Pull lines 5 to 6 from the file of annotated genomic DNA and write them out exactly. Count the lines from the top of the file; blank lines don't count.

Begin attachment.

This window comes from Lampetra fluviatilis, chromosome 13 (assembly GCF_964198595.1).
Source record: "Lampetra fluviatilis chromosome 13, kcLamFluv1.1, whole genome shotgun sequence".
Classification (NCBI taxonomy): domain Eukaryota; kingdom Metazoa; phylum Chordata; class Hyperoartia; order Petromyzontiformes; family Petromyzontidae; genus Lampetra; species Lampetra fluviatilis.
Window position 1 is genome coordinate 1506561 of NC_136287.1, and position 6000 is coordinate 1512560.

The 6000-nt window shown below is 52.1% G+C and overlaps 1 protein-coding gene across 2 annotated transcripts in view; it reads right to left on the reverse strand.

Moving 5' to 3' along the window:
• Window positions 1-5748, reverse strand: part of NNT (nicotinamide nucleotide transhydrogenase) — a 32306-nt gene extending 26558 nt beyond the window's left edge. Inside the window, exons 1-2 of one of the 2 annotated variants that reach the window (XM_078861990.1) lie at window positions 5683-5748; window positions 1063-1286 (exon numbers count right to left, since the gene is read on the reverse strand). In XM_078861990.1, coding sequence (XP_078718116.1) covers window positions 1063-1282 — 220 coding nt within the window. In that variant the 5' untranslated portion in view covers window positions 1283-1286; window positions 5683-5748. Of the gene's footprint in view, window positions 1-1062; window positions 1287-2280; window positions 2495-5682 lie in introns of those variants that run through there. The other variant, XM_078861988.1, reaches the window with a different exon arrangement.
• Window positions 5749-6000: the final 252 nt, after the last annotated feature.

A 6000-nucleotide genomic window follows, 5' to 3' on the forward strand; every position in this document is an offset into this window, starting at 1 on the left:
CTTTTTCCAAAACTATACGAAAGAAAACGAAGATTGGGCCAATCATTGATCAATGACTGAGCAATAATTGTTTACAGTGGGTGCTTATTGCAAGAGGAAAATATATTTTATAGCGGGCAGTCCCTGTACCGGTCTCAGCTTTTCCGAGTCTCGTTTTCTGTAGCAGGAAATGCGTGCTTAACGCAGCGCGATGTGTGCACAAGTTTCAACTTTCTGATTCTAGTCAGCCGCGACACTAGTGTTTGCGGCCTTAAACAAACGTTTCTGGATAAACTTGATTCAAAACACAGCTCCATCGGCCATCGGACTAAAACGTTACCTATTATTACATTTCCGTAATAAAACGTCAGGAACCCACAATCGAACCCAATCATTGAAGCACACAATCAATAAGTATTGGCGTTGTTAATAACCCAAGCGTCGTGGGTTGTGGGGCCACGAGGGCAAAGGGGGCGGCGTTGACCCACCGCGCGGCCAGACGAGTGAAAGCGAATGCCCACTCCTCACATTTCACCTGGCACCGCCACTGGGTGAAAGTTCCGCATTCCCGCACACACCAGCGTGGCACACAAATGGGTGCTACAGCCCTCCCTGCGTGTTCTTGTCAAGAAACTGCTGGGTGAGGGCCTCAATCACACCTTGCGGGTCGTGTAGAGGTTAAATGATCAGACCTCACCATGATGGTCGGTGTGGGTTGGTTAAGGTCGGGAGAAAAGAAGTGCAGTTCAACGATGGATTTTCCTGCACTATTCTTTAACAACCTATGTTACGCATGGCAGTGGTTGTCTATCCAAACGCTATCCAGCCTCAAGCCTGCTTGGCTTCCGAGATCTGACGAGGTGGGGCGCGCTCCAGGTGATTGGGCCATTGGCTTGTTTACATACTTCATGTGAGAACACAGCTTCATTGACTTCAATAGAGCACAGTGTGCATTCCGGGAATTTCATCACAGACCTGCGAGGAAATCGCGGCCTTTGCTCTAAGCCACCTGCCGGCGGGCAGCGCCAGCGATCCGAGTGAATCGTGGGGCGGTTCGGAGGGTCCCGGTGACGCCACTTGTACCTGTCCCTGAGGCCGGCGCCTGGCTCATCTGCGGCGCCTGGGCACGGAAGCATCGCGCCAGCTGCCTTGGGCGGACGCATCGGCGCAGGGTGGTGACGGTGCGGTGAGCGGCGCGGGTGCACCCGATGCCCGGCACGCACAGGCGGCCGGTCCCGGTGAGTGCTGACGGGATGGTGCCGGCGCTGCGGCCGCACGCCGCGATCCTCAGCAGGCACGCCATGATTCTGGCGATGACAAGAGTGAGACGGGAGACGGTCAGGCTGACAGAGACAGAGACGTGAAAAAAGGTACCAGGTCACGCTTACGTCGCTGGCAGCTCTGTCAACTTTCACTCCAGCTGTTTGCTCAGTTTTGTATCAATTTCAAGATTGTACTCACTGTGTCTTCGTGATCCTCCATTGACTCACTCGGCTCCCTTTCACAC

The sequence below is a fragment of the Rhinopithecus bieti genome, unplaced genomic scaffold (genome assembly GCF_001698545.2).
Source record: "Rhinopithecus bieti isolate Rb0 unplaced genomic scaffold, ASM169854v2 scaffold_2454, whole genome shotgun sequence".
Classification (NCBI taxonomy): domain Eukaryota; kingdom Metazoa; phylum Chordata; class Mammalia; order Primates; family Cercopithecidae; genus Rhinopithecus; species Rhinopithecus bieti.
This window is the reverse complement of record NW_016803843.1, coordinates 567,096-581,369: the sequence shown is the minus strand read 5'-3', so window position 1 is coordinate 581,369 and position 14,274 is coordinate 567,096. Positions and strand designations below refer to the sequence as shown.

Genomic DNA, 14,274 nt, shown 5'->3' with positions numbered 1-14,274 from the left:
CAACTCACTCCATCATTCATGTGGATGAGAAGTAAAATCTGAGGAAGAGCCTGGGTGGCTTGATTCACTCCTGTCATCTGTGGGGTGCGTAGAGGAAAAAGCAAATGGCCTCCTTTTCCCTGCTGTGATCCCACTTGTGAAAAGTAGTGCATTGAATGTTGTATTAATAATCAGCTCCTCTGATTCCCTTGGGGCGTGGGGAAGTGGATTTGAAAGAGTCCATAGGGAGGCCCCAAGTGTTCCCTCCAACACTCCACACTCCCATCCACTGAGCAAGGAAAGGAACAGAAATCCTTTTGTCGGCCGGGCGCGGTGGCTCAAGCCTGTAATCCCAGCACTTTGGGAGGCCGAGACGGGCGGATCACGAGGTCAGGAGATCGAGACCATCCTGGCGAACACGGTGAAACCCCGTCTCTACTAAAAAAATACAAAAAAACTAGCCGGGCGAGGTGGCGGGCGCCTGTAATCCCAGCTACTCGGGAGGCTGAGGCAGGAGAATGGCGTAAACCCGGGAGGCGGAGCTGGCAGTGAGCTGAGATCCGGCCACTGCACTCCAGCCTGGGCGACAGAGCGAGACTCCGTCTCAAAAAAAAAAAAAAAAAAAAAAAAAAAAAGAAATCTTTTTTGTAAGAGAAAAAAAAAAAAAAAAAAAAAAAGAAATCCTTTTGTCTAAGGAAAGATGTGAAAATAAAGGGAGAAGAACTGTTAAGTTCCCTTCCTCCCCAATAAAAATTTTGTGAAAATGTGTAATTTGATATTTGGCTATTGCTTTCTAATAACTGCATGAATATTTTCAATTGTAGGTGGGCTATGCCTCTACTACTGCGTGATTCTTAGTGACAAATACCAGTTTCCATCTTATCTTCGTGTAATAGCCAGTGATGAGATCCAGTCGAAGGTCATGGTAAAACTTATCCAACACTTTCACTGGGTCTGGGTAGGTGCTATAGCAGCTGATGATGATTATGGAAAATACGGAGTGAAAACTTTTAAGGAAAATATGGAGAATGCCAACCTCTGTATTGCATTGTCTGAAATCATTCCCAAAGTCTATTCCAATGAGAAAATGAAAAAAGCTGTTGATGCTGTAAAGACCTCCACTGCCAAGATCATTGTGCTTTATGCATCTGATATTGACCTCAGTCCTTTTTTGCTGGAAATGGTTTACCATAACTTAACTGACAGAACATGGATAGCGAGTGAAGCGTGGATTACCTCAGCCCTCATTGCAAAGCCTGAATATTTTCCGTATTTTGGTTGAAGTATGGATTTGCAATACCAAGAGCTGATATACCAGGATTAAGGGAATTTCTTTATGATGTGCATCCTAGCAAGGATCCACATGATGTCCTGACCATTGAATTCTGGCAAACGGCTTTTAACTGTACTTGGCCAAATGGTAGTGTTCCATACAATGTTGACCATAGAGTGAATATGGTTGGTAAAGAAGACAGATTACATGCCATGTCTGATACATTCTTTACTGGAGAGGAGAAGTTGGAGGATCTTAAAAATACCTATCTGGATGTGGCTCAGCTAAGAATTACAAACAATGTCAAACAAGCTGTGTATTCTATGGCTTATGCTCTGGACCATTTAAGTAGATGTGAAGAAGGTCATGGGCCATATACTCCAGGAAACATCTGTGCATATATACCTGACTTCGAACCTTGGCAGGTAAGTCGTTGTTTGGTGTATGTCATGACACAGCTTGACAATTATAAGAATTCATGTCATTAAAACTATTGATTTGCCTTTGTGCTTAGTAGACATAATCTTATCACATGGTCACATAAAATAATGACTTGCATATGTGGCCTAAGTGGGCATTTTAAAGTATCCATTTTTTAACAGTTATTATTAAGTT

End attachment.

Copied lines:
The 6000-nt window shown below is 52.1% G+C and overlaps 1 protein-coding gene across 2 annotated transcripts in view; it reads right to left on the reverse strand.

Moving 5' to 3' along the window: